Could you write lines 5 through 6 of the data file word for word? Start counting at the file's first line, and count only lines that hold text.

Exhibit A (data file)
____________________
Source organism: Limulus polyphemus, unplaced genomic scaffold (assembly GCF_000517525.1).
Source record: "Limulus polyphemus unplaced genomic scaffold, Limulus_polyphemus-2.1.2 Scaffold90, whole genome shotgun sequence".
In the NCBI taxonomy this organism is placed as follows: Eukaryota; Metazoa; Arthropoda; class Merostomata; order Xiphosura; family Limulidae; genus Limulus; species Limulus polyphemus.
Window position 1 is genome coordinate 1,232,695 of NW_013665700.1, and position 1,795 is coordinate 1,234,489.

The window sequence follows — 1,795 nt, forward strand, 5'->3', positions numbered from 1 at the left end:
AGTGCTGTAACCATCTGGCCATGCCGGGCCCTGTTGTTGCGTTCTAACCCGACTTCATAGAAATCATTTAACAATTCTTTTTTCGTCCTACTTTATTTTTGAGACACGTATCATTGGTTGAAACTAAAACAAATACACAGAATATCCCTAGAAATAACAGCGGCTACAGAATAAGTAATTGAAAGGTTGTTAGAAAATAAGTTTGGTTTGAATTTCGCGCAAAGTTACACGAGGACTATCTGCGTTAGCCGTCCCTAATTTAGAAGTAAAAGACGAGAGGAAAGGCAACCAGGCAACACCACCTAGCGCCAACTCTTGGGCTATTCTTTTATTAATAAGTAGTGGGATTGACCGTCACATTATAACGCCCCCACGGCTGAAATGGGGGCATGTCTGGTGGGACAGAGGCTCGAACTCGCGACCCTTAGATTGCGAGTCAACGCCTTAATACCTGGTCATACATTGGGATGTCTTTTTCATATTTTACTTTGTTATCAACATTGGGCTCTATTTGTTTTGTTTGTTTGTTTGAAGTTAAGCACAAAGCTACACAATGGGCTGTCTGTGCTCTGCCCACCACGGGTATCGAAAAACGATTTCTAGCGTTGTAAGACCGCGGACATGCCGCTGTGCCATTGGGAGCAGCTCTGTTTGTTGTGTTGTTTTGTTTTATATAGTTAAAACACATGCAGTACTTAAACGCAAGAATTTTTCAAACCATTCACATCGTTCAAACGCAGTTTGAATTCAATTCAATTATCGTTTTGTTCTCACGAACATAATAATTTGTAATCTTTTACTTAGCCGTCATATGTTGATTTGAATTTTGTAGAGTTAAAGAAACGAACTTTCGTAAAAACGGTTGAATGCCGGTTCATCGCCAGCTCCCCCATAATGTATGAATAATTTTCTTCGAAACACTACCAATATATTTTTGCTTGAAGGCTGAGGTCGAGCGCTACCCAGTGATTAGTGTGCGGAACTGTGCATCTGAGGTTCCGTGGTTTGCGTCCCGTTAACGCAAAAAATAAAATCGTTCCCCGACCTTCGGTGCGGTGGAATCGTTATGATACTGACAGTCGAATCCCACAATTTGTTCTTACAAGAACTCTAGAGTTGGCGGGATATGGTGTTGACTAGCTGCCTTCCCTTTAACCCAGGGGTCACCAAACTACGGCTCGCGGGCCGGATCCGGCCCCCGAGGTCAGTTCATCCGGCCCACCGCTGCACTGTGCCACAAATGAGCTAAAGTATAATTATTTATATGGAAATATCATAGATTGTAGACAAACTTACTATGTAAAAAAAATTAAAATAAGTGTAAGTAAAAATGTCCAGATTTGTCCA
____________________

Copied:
The window sequence follows — 1,795 nt, forward strand, 5'->3', positions numbered from 1 at the left end:
AGTGCTGTAACCATCTGGCCATGCCGGGCCCTGTTGTTGCGTTCTAACCCGACTTCATAGAAATCATTTAACAATTCTTTTTTCGTCCTACTTTATTTTTGAGACACGTATCATTGGTTGAAACTAAAACAAATACACAGAATATCCCTAGAAATAACAGCGGCTACAGAATAAGTAATTGAAAGGTTGTTAGAAAATAAGTTTGGTTTGAATTTCGCGCAAAGTTACACGAGGACTATCTGCGTTAGCCGTCCCTAATTTAGAAGTAAAAGACGAGAGGAAAGGCAACCAGGCAACACCACCTAGCGCCAACTCTTGGGCTATTCTTTTATTAATAAGTAGTGGGATTGACCGTCACATTATAACGCCCCCACGGCTGAAATGGGGGCATGTCTGGTGGGACAGAGGCTCGAACTCGCGACCCTTAGATTGCGAGTCAACGCCTTAATACCTGGTCATACATTGGGATGTCTTTTTCATATTTTACTTTGTTATCAACATTGGGCTCTATTTGTTTTGTTTGTTTGTTTGAAGTTAAGCACAAAGCTACACAATGGGCTGTCTGTGCTCTGCCCACCACGGGTATCGAAAAACGATTTCTAGCGTTGTAAGACCGCGGACATGCCGCTGTGCCATTGGGAGCAGCTCTGTTTGTTGTGTTGTTTTGTTTTATATAGTTAAAACACATGCAGTACTTAAACGCAAGAATTTTTCAAACCATTCACATCGTTCAAACGCAGTTTGAATTCAATTCAATTATCGTTTTGTTCTCACGAACATAATAATTTGTAATCTTTTACTTAGCCGTCATATGTTGATTTGAATTTTGTAGAGTTAAAGAAACGAACTTTCGTAAAAACGGTTGAATGCCGGTTCATCGCCAGCTCCCCCATAATGTATGAATAATTTTCTTCGAAACACTACCAATATATTTTTGCTTGAAGGCTGAGGTCGAGCGCTACCCAGTGATTAGTGTGCGGAACTGTGCATCTGAGGTTCCGTGGTTTGCGTCCCGTTAACGCAAAAAATAAAATCGTTCCCCGACCTTCGGTGCGGTGGAATCGTTATGATACTGACAGTCGAATCCCACAATTTGTTCTTACAAGAACTCTAGAGTTGGCGGGATATGGTGTTGACTAGCTGCCTTCCCTTTAACCCAGGGGTCACCAAACTACGGCTCGCGGGCCGGATCCGGCCCCCGAGGTCAGTTCATCCGGCCCACCGCTGCACTGTGCCACAAATGAGCTAAAGTATAATTATTTATATGGAAATATCATAGATTGTAGACAAACTTACTATGTAAAAAAAATTAAAATAAGTGTAAGTAAAAATGTCCAGATTTGTCCA